On April 1, while the U.S. and other navies played war games somewhere offshore, Cuvier’s beaked whales began stranding along the southern coast of Crete. Those on the scene knew right away what they were dealing with, for the strandings were only the most recent in a line of similar calamities in the region, going back two decades. And in this case, as in the previous ones, all signs pointed to the U.S. Navy and its allies.

Cuvier’s beaked whales are a remarkable species. They have the deepest recorded dives of all marine mammals, some descending an astonishing 9,500 feet (3,000 meters) below the water’s surface before coming up for air. Favoring deep water, they don’t strand nearly as often as coastal species, and they don’t strand in large numbers, and they don’t strand New Whale Stranding Is Painful Evidence for Naval Sonar Risksalive.

Yet, that is exactly what happened on April 1. Beginning around noon, three Cuvier’s beaked whales came ashore in one spot along the Cretan coast, two others beached some 10.5 miles (17 kilometers) further west, and two more turned up another mile or two from there. All were alive when they stranded; rescuers managed to return most to the water, but, based on past experience, biologists in the region fear that they stranded again or perished at sea.

For the last week, the U.S., Greek and Israeli navies have been running a joint military exercise off Crete known as Operation Noble Dina. The exercise includes anti-submarine warfare training, which requires the use of high-powered military sonar.

Each of these events is tragic in its way, but this one feels particularly cruel. Just last year, the Scientific Committee of the Agreement for the Conservation of Cetaceans in the Black and Mediterranean Seas (ACCOBAMS), drew a map where sonar training should be avoided. One area on the map is off southeastern Crete — exactly where the new mass stranding occurred — around a highly sensitive marine area known as the Hellenic trench. But Greece fought the recommendation, and it wasn’t adopted.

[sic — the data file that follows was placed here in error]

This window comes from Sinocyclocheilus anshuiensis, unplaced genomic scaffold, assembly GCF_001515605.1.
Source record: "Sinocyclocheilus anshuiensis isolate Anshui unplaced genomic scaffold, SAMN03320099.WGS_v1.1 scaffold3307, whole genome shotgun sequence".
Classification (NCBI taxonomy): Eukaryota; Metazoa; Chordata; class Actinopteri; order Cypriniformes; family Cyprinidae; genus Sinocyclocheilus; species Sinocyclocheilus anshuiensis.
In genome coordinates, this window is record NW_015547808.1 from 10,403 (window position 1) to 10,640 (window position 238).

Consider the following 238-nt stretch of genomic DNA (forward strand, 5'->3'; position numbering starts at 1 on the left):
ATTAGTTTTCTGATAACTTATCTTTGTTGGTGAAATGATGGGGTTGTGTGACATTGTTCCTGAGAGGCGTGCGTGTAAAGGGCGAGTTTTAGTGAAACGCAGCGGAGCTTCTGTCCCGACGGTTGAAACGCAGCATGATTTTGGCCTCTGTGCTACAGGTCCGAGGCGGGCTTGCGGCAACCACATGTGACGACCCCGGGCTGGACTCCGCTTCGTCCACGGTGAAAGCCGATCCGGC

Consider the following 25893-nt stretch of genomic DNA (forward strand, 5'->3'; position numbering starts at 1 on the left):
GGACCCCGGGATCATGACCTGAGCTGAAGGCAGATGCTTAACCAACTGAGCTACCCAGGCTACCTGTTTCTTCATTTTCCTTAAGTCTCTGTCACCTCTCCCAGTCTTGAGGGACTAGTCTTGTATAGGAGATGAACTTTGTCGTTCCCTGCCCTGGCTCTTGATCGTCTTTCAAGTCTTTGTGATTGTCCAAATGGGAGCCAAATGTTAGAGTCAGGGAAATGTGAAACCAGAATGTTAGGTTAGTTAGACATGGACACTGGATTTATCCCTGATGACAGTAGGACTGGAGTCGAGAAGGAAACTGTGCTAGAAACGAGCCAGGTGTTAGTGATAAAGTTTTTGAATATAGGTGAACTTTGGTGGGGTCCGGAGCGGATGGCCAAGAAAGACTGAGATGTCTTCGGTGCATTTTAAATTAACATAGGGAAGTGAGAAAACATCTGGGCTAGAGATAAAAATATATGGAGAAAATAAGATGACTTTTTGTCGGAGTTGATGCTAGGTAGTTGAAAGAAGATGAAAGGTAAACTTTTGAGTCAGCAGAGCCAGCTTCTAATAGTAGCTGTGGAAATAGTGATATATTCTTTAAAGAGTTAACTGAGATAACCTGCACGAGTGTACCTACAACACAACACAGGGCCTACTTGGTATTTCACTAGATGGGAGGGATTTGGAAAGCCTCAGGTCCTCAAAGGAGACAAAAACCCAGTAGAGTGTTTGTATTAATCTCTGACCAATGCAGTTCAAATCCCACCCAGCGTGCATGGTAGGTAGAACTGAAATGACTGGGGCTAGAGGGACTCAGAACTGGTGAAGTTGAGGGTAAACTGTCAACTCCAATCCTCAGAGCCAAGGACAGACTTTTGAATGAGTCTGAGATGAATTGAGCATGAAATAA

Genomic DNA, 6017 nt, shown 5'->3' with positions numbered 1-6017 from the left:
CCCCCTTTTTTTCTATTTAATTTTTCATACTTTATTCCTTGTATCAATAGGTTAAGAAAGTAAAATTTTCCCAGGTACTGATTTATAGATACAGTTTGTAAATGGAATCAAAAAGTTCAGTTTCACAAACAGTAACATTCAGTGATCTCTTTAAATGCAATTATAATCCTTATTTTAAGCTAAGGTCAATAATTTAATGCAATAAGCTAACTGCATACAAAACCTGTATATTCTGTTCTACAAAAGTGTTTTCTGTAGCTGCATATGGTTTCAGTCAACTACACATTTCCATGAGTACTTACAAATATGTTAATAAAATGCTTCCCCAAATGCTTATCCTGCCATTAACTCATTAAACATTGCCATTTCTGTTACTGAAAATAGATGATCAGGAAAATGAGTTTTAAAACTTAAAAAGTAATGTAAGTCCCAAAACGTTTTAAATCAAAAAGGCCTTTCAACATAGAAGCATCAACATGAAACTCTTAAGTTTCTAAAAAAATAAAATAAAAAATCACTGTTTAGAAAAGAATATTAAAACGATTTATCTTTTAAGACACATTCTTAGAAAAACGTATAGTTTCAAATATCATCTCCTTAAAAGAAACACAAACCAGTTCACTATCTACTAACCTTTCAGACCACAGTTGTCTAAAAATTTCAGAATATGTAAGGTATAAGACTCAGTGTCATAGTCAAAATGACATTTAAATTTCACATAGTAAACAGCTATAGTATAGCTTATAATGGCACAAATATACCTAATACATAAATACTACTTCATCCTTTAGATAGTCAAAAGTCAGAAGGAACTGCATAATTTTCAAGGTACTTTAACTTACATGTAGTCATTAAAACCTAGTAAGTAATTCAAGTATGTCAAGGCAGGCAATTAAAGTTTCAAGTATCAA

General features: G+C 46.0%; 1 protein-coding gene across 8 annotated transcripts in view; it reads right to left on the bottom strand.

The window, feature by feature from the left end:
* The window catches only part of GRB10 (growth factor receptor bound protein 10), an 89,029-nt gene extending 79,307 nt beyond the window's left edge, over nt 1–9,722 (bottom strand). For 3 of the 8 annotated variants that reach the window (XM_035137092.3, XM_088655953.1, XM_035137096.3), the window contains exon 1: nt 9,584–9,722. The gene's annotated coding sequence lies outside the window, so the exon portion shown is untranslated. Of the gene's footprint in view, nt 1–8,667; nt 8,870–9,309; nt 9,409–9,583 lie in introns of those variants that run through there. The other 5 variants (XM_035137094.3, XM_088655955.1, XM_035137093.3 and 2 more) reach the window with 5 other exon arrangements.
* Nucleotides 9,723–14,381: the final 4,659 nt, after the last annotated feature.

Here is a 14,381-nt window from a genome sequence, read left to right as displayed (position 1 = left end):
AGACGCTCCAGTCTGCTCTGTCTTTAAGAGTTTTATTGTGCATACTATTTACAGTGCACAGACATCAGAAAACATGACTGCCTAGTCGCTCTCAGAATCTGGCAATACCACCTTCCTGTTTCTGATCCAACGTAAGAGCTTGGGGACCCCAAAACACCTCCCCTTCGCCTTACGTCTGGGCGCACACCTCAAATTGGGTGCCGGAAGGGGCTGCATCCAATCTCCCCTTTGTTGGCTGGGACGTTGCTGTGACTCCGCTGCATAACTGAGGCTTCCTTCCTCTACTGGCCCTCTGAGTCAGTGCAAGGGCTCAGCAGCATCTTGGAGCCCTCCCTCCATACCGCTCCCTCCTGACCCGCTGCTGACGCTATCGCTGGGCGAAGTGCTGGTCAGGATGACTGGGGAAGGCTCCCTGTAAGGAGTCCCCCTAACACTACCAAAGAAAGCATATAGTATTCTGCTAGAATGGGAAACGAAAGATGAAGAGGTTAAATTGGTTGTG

Now experts are despairing that, with stranding after stranding, the region’s beaked whale populations are being decimated.

Beaked whales that have died from sonar exposure — at least the ones recovered in time for investigation — have suffered from a suite of severe, telltale pathologies, similar to those seen in decompression sickness, or the bends. Sonar is believed to kill them by disrupting their dive patterns. The ones that reach shore are considered the tip of an iceberg.

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Earthquakes

5.3 Earthquake hits the Kermedec Islands north of New Zealand.

5.1 Earthquake hits North Islands, New Zealand.

5.1 Earthquake hits the eastern Mediterranean Sea.

5.0 Earthquake hits near the east coast of Honshu, Japan.

5.0 Earthquake hits the New Britain region, Papua New Guinea.

5.0 Earthquake hits the mid-Indian Ocean ridge.

4.9 Earthquake hits the southern Molucca Sea.

Storms and Floods

The outer bands of Tropical Storm Rafael have drenched the Caribbean’s Northern Leeward Islands, as its centre steadily moves over open ocean on a possible track toward Bermuda. A Tropical Storm Warning is in effect for Culebra, Vieques, U.S. Virgin Islands, British Virgin Islands, Anguilla, Barbuda, St. Kitts, Nevis, Antigua and Montserrat, Saba, St. Eustatius and St. Maartin, St. Martin, Guadeloupe and Desirade les Saintes.

Cyclone Cleopatra to bring heavy storms over northern Italy – ‘Cleopatra’, a Mediterranean cyclone, will usher autumn into Italy.

An unusually cold storm in southern Australia has dished out the first October snow in a century.

Earthquakes

5.7 Earthquake hits the Fiji Islands region.

5.4 and 4.8 Earthquakes hit Mindanao in the Philippines.

5.3 Earthquake hits Tarapaca, Chile.

5.2 Earthquake hits Kepulauan Batu in Indonesia.

5.0 Earthquake hits the northern Molucca Sea.

5.0 Earthquake hits the central Mediterranean Sea.

5.0 Earthquake hits the New Britain region, Papua New Guinea.

5.0 Earthquake hits the Philippine Islands.

4.9 Earthquake hits the Solomon Islands.